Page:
## HBC: Hierarchical Bayes Compiler

##### Pre-release version 0.2 (25 Sept 2007) Older versions: 0.1
HBC is a toolkit for implementing hierarchical Bayesian models. HBC created because I felt like I spend too much time writing boilerplate code for inference problems in Bayesian models. There are several goals of HBC:
1. Allow a natural implementation of hierarchal models.
2. Enable quick and dirty debugging of models for standard data types.
3. Focus on large-dimension discrete models.
4. More general that simple Gibbs sampling (eg., allowing for maximizations, EM and message passing).
5. Allow for hierarchical models to be easily embedded in larger programs.
6. Automatic Rao-Blackwellization (aka collapsing).
7. Allow efficient execution via compilation to other languages (such as C, Java, Matlab, etc.).
These goals distinguish HBC from other Bayesian modeling software, such as Bugs (or WinBugs). In particular, our primary goal is that models created in HBC can be used directly, rather than only as a first-pass test. Moreover, we aim for scalability with respect to data size. Finally, since the goal of HBC is to compile hierarchical models into standard programming languages (like C), these models can easily be used as part of a larger system. This last point is in the spirit of the dynamic programming language Dyna.

Note that some of these aren't yet supported (in particular: 4 and full support for 6) but should be coming soon!

### New in Version 0.2

There are three new things in version 0.2:
1. (Major update) Dirichlet/Multinomial pairs can now be marginalized out! This means that you can, for instance, obtain the "collapsed Gibbs sampler" for LDA. To marginalize out a multinomial variable called, say, theta, you need only specify "--collapse theta" as an argument to hbc.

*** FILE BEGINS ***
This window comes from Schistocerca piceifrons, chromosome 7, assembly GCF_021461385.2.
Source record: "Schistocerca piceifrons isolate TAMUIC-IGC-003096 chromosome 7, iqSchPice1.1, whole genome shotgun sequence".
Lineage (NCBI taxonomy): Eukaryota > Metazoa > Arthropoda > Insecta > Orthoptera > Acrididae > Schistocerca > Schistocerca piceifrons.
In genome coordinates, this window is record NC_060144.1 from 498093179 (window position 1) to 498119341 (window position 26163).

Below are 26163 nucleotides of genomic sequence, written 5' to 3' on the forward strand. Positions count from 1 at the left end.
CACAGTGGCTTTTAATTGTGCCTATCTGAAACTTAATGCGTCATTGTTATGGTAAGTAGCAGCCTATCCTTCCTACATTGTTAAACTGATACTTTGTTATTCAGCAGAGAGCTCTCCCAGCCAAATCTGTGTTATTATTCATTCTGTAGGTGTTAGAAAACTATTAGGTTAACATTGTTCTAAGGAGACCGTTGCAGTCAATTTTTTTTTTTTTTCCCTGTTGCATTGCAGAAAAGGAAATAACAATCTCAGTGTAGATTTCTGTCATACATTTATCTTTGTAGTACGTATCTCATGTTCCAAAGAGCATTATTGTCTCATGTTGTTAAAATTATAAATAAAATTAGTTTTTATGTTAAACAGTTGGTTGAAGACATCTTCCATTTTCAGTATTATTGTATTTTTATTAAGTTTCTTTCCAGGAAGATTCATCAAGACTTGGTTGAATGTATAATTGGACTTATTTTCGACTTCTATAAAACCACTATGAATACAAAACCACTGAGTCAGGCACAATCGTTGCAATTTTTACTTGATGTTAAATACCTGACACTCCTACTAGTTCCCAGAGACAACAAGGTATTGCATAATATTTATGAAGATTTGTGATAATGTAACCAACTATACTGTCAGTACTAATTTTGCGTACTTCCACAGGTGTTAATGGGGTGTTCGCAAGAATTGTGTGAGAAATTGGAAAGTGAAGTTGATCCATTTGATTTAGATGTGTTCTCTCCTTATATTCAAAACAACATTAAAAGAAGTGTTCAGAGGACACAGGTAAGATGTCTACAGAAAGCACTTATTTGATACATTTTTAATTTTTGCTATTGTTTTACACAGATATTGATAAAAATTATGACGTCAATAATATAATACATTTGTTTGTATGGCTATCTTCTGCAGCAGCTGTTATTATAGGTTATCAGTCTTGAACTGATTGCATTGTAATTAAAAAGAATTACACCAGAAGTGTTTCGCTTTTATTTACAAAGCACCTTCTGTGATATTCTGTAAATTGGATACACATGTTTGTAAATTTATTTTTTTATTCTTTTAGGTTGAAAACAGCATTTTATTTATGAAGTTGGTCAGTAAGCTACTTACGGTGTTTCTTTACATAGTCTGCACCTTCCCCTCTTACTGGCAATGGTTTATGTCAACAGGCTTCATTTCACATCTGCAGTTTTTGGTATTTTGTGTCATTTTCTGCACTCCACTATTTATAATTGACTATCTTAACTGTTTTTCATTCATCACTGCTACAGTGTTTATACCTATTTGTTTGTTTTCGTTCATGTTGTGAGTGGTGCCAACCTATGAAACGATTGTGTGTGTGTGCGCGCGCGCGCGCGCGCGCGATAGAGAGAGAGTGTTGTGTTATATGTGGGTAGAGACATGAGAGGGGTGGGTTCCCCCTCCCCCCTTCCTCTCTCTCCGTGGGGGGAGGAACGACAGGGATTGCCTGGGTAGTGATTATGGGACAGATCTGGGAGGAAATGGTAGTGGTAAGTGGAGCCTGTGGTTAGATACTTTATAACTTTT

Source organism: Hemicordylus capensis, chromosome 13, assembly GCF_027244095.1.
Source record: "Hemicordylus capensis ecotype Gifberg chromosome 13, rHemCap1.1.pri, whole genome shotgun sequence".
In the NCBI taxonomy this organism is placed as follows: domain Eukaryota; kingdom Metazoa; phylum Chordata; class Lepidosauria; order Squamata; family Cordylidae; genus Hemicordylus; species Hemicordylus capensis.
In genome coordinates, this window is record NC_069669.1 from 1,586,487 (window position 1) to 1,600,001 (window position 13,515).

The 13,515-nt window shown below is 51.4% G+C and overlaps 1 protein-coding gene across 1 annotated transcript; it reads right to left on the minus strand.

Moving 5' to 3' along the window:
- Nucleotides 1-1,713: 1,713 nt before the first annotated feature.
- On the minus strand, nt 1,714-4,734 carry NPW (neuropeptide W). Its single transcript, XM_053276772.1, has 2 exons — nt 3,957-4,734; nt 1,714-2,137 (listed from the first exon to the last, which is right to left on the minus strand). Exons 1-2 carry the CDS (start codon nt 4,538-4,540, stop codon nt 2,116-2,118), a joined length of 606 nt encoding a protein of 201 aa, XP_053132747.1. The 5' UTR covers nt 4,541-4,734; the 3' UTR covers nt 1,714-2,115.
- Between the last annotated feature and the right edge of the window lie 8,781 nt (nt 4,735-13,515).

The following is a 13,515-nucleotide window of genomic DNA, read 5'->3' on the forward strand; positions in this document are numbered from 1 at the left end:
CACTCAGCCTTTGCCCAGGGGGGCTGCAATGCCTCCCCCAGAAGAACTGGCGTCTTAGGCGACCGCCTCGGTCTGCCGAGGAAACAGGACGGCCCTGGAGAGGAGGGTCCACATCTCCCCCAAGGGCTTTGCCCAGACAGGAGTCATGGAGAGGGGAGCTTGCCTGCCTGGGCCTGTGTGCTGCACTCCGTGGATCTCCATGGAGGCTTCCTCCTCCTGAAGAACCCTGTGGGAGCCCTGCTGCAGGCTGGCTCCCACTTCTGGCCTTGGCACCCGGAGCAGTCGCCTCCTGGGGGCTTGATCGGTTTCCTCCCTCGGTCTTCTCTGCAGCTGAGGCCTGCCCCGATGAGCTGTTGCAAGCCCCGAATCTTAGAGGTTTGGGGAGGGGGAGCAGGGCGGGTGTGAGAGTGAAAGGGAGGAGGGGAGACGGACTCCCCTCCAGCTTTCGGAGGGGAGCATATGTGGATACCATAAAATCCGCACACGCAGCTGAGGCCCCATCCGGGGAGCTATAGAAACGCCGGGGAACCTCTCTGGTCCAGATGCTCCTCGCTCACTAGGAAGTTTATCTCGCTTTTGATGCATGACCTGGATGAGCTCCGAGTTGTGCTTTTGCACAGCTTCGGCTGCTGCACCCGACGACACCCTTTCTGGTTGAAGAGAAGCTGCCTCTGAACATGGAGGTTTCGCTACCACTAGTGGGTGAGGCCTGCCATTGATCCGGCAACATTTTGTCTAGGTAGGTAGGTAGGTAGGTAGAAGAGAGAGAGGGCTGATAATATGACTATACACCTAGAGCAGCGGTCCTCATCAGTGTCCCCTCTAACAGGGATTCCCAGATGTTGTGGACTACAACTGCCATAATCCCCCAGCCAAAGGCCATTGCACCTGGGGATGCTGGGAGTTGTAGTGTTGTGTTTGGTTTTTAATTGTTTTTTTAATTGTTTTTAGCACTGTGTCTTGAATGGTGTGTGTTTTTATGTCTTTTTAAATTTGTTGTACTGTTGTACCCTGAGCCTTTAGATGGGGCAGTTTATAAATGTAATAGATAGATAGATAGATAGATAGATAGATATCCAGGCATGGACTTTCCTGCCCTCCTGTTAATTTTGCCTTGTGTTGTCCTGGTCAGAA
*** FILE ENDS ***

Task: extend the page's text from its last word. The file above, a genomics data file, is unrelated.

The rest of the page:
2. (Minor update) The generated C code now keeps track of the best sample thus far and displays an asterix whenever a better sample is encountered.
3. (Minor update) Command-line options can be specified directly in .hier source files. Simply begin a line with --# (which would otherwise be treated as a comment) and you can just write out any command-line option; see LDA.hier for an example.

### A Quick Example

To give a flavor of what HBC is all about, here is a complete implementation of a Bayesian mixture of Gaussians model in HBC format:
  alpha     ~ Gam(10,10)
mu_{k}    ~ NorMV(vec(0.0,1,dim), 1)     , k \in [1,K]
si2       ~ IG(10,10)
pi        ~ DirSym(alpha, K)
z_{n}     ~ Mult(pi)                     , n \in [1,N]
x_{n}     ~ NorMV(mu_{z_{n}}, si2)       , n \in [1,N]

If you are used to reading hierarchical models, it should be quite clear what this model does. Moreover, by keeping to a very LaTeX-like style, it is quite straightforward to automatically typeset any hierarchical model. If this file were stored in mix_gauss.hier, and if we had data for x stored in a file called X, we could run this model (with two Gaussians) directly by saying:
  hbc simulate --loadM X x N dim --define K 2 mix_gauss.hier

Perhaps closer to my heart would be a six-line implementation of the Latent Dirichlet Allocation model, complete with hyperparameter estimation:
  alpha     ~ Gam(0.1,1)
eta       ~ Gam(0.1,1)
beta_{k}  ~ DirSym(eta, V)           , k \in [1,K]
theta_{d} ~ DirSym(alpha, K)         , d \in [1,D]
z_{d,n}   ~ Mult(theta_{d})          , d \in [1,D] , n \in [1,N_{d}]
w_{d,n}   ~ Mult(beta_{z_{d,n}})     , d \in [1,D] , n \in [1,N_{d}]

This code can either be run directly (eg., by a simulate call as above) or compiled to native C code for (much) faster execuation.